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Following an unsuccessful four-month investigation of the Aug. 26 poisoning at a Harvard Medical School laboratory, the Harvard University Police Department is no longer actively working on the case.
After interviewing more than 150 individuals over the course of its investigation, HUPD decided that its “efforts, unfortunately, have not yet resulted in the resolution” it has been seeking, according to a Dec. 23 message to the Medical School community.
HUPD continues to welcome leads and is leaving the case open, and HUPD spokesman Steven G. Catalano refused to identify what, if any, conclusions HUPD came to over the past four months, citing police department policy barring comment on open cases.
The Aug. 26 incident sent six researchers to Harvard-affiliate Beth Israel Deaconess Medical Center with a variety of symptoms ranging from ringing in the ears to dizziness.
Toxicologists later identified the presence of a laboratory preservative called sodium azide in the water tank of a coffee machine at the Medical School’s New Research Building.
The Medical School has taken a series of safety measures following the incident, including improving the security of the filtered water supply, adding cameras in the New Research Building, and installing an emergency text message system for students and staff in the pathology department where the poisoning occurred, according to the message.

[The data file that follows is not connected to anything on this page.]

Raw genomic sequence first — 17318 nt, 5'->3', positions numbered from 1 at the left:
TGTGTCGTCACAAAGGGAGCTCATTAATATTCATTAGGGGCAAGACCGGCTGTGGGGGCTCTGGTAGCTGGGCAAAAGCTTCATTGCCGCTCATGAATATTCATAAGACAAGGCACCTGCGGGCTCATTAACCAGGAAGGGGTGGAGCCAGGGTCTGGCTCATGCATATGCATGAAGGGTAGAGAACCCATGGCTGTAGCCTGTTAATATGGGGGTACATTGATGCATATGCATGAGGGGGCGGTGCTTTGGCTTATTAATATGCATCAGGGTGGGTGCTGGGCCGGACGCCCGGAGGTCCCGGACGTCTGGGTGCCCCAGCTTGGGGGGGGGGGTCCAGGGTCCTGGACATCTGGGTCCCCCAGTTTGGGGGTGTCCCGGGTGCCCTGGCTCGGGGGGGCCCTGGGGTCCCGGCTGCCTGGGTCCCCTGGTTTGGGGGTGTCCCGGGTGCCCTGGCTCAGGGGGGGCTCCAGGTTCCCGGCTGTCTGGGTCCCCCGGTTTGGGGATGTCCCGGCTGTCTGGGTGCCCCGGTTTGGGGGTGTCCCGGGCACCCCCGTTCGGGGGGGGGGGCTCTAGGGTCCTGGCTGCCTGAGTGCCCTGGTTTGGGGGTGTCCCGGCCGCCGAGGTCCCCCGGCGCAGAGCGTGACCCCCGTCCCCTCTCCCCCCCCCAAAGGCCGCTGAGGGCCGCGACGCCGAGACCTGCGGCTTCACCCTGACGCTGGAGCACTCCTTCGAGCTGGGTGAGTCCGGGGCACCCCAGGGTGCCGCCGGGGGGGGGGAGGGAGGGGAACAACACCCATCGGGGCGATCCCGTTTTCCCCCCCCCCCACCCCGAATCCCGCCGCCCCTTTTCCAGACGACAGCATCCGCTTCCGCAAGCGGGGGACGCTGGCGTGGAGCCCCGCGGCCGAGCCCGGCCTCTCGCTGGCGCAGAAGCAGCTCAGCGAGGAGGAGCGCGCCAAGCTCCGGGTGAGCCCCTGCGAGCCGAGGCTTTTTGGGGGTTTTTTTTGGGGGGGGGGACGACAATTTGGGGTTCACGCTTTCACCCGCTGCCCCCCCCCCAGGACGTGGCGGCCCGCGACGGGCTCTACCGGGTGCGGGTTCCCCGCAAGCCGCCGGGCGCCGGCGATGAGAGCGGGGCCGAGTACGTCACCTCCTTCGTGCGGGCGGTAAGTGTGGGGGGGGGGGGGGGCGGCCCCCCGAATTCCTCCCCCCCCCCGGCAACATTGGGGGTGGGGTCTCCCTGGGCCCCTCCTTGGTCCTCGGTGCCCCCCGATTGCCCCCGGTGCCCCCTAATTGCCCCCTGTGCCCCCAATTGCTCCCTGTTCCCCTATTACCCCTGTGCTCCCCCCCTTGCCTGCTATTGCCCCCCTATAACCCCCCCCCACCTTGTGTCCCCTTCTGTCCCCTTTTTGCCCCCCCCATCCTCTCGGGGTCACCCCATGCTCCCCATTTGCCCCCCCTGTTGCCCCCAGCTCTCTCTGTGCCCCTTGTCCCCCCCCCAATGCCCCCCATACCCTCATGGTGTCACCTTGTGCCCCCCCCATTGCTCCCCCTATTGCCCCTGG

The Medical School’s Executive Dean for Administration Daniel G. Ennis and Associate Dean for Physical Planning and Facilities Richard M. Shea Jr. wrote in the message that the school’s Faculty Policy Committee will be forming three groups to look into laboratory safety and compliance, security, and human resources issues.
Matteo Iannacone, a victim of the incident who alleged possible foul play in an Oct. interview, said yesterday that police had asked him whether there existed any animosity among researchers in the laboratory. Iannacone, a research fellow at the Medical School, said he was unable to help HUPD since he was unaware of any office resentment.
Though he maintained his suspicions that the poisoning could not have been accidental, he said that things had resumed to the way they were before the incident.
“Everything’s back to normal,” he said, “except we have no more coffee machines.”
— Staff writer Naveen N. Srivatsa can be reached at email@example.com.
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